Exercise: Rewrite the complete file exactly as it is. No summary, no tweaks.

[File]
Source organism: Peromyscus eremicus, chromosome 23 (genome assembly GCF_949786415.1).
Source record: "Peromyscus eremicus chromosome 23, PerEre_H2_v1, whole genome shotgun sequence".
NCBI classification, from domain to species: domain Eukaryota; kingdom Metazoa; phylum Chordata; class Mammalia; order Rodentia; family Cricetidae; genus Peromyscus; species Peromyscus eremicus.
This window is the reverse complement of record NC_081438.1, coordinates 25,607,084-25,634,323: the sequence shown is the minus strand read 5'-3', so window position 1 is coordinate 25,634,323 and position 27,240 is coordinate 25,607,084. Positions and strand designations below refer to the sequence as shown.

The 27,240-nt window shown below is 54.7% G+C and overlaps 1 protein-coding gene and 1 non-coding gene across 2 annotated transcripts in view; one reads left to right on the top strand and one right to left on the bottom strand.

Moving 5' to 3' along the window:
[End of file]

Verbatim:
Source organism: Peromyscus eremicus, chromosome 23 (genome assembly GCF_949786415.1).
Source record: "Peromyscus eremicus chromosome 23, PerEre_H2_v1, whole genome shotgun sequence".
NCBI classification, from domain to species: domain Eukaryota; kingdom Metazoa; phylum Chordata; class Mammalia; order Rodentia; family Cricetidae; genus Peromyscus; species Peromyscus eremicus.
This window is the reverse complement of record NC_081438.1, coordinates 25,607,084-25,634,323: the sequence shown is the minus strand read 5'-3', so window position 1 is coordinate 25,634,323 and position 27,240 is coordinate 25,607,084. Positions and strand designations below refer to the sequence as shown.

The 27,240-nt window shown below is 54.7% G+C and overlaps 1 protein-coding gene and 1 non-coding gene across 2 annotated transcripts in view; one reads left to right on the top strand and one right to left on the bottom strand.

Moving 5' to 3' along the window: